Cholesterol is an oil-based, fatty substance that is carried around the body in the blood. It is needed to build new cells, insulate nerves, and produce hormones.
Your liver produces most of the cholesterol needed for your body. The rest comes from foods including animal meat, poultry and full-fat dairy products. Excess intake of these foods can cause your liver to make more cholesterol than it otherwise would.
Too much cholesterol can be dangerous. Over time, it builds up in the inner walls of the arteries and make them narrow and less flexible. This condition is known as atherosclerosis.
Atherosclerosis is a major cause of coronary heart disease worldwide. It can lead to blockage of arteries that supply blood to the heart, resulting in chest pain. Complete blockage by a clot formation on top of a narrowed artery can result in a heart attack.
High cholesterol does not have any symptoms. Over decades, it can lead to build up of fatty plaques in the arteries, which also does not have signs or symptoms. If these plaques rupture, they can cause heart attack or stroke in otherwise asymptomatic people.
Over the years, as the plaque build up continues, significant blockage of the artery (70 percent or more) can develop. This may cause the following symptoms:
- Chest pain
- Pain in the arms or jaw
- Shortness of breath
The American Heart Association recommends all adults age 20 or older have their cholesterol checked every four to six years.
Dr. Shehzad Sami, a board certified cardiologist, can check your cholesterol level by taking a sample of blood. The blood sample is be sent to a lab for testing. The test will show your total cholesterol level. Your total cholesterol and HDL (good) cholesterol are among numerous factors (age, family history, smoking and high blood pressure) Dr. Sami can use to predict your lifetime or 10-year risk for a heart attack or stroke.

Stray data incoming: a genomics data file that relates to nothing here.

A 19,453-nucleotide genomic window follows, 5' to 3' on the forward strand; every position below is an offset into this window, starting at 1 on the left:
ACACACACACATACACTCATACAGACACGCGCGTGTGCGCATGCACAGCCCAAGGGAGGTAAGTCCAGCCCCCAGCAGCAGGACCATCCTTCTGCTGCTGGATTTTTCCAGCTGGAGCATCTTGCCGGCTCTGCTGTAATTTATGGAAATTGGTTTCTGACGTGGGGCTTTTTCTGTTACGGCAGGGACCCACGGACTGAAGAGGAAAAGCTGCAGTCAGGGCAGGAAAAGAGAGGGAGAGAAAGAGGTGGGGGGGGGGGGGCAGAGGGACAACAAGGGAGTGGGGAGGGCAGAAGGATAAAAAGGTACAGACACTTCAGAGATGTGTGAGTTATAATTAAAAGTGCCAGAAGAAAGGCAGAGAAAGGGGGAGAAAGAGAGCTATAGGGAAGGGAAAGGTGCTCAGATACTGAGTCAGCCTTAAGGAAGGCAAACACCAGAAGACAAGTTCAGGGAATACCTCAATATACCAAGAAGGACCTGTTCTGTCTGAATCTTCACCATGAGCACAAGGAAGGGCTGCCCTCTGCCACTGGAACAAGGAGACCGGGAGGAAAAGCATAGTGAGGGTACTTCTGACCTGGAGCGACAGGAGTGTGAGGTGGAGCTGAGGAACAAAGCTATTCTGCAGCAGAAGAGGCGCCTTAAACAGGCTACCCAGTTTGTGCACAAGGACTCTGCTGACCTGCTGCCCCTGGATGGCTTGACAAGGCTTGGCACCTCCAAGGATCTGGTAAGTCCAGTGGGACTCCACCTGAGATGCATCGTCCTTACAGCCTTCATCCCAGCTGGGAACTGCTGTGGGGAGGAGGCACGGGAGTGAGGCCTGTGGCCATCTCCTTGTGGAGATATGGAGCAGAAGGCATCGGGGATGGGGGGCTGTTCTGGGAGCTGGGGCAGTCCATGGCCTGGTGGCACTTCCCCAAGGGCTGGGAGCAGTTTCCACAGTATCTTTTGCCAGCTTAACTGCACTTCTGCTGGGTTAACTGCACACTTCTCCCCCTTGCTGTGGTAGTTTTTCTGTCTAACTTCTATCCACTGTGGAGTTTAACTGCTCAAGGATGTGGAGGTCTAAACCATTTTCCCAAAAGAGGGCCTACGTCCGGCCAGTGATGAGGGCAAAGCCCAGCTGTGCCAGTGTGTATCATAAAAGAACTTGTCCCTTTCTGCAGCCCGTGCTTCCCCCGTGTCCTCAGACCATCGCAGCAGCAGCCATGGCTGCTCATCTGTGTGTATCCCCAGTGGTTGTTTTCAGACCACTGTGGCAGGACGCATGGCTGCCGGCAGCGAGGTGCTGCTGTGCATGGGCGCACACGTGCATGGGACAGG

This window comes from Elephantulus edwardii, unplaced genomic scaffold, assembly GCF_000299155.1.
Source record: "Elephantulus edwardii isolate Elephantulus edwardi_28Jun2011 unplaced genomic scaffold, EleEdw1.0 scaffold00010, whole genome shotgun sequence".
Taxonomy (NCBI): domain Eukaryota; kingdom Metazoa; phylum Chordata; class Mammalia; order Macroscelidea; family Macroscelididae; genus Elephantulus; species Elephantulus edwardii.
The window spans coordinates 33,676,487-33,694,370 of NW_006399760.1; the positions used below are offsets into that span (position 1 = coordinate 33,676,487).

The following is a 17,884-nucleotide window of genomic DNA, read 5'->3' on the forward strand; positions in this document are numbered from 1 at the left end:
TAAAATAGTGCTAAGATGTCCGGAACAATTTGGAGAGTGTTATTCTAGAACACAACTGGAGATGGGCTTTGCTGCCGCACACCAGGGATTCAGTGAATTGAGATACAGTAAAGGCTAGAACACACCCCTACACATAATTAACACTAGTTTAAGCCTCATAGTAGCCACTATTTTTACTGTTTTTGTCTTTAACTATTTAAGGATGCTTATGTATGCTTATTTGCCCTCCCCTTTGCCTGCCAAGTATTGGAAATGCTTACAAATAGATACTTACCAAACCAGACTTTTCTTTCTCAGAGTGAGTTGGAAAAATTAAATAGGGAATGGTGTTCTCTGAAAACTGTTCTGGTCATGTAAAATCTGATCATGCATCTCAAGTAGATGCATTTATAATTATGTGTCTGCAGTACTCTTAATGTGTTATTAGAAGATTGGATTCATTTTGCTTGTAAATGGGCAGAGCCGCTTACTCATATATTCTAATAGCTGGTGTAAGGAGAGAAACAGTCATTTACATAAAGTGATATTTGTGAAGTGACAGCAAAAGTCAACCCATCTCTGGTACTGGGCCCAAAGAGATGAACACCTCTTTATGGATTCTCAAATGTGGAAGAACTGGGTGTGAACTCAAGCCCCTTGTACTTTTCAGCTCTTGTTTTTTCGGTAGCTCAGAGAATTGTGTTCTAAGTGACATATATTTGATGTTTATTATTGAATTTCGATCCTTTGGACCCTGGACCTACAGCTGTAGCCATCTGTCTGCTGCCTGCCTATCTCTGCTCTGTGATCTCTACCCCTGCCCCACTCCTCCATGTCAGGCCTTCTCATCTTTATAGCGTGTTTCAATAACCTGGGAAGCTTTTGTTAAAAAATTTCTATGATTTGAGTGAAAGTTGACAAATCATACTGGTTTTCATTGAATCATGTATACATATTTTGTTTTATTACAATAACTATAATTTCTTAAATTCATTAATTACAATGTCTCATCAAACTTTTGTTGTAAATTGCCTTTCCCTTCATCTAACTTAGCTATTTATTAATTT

High density lipoprotein (HDL cholesterol) is called the ëgood cholesterolí because it helps to keep cholesterol from building up in the arteries. Low density lipoprotein (LDL cholesterol) is called the ëbad cholesterolí because it is the main source of cholesterol build-up and blockage in the arteries.
High cholesterol is one of the major controllable risk factors for heart attack and stroke. If you have other risk factors such as smoking, high blood pressure or diabetes, this risk increases even more. The more risk factors you have and the more severe they are, the more your overall risk rises. Once you know your risk, you can take action to lower it.
Dr. Sami may recommend eating a heart-healthy diet, regular exercise, avoiding tobacco smoke and losing weight (if youíre overweight or obese).
If lifestyle changes donít reduce your cholesterol levels enough, Dr. Sami may also prescribe cholesterol lowering medications.
Contact Us Today:
If ANY of above risk factors apply to you or a loved one, make an appointment for an evaluation and screening with Dr. Sami. Remember, only blood test can diagnose high cholesterol. And the good news is that cholesterol can be lowered, which significantly reduces the risk of heart disease and stroke.
Our main office is located at 6051 Garth Road, Suite 300, Baytown, TX 77521. Or you may contact us at 281-839-7949 to set up an appointment.